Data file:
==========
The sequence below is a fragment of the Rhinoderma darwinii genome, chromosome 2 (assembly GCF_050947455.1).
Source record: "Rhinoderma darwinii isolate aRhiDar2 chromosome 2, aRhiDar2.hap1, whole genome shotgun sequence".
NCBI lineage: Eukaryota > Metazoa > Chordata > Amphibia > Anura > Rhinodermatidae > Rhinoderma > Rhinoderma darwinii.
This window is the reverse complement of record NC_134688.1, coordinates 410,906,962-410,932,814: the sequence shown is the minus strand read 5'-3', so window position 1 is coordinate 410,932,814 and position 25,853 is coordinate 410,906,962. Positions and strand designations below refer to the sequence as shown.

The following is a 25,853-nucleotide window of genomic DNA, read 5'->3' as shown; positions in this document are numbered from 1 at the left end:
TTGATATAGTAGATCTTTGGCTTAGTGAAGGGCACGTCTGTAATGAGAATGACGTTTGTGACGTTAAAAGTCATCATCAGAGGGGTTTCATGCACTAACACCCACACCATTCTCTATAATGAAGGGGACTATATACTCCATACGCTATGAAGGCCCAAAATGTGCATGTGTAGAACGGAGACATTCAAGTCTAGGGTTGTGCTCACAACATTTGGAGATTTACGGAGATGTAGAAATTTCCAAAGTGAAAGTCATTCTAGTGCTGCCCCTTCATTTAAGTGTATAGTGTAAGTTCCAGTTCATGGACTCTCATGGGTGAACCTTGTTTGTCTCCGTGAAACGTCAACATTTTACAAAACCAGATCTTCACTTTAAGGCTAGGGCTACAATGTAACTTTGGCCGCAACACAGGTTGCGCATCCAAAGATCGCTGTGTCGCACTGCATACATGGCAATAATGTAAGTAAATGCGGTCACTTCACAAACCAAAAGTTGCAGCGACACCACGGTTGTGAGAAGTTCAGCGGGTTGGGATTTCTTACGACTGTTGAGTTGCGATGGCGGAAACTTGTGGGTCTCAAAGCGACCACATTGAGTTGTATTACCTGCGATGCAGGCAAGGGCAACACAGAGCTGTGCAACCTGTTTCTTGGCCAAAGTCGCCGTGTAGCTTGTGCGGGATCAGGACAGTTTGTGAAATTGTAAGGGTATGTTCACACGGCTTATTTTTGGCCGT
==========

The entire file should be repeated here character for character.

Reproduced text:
The sequence below is a fragment of the Rhinoderma darwinii genome, chromosome 2 (assembly GCF_050947455.1).
Source record: "Rhinoderma darwinii isolate aRhiDar2 chromosome 2, aRhiDar2.hap1, whole genome shotgun sequence".
NCBI lineage: Eukaryota > Metazoa > Chordata > Amphibia > Anura > Rhinodermatidae > Rhinoderma > Rhinoderma darwinii.
This window is the reverse complement of record NC_134688.1, coordinates 410,906,962-410,932,814: the sequence shown is the minus strand read 5'-3', so window position 1 is coordinate 410,932,814 and position 25,853 is coordinate 410,906,962. Positions and strand designations below refer to the sequence as shown.

The following is a 25,853-nucleotide window of genomic DNA, read 5'->3' as shown; positions in this document are numbered from 1 at the left end:
TTGATATAGTAGATCTTTGGCTTAGTGAAGGGCACGTCTGTAATGAGAATGACGTTTGTGACGTTAAAAGTCATCATCAGAGGGGTTTCATGCACTAACACCCACACCATTCTCTATAATGAAGGGGACTATATACTCCATACGCTATGAAGGCCCAAAATGTGCATGTGTAGAACGGAGACATTCAAGTCTAGGGTTGTGCTCACAACATTTGGAGATTTACGGAGATGTAGAAATTTCCAAAGTGAAAGTCATTCTAGTGCTGCCCCTTCATTTAAGTGTATAGTGTAAGTTCCAGTTCATGGACTCTCATGGGTGAACCTTGTTTGTCTCCGTGAAACGTCAACATTTTACAAAACCAGATCTTCACTTTAAGGCTAGGGCTACAATGTAACTTTGGCCGCAACACAGGTTGCGCATCCAAAGATCGCTGTGTCGCACTGCATACATGGCAATAATGTAAGTAAATGCGGTCACTTCACAAACCAAAAGTTGCAGCGACACCACGGTTGTGAGAAGTTCAGCGGGTTGGGATTTCTTACGACTGTTGAGTTGCGATGGCGGAAACTTGTGGGTCTCAAAGCGACCACATTGAGTTGTATTACCTGCGATGCAGGCAAGGGCAACACAGAGCTGTGCAACCTGTTTCTTGGCCAAAGTCGCCGTGTAGCTTGTGCGGGATCAGGACAGTTTGTGAAATTGTAAGGGTATGTTCACACGGCTTATTTTTGGCCGT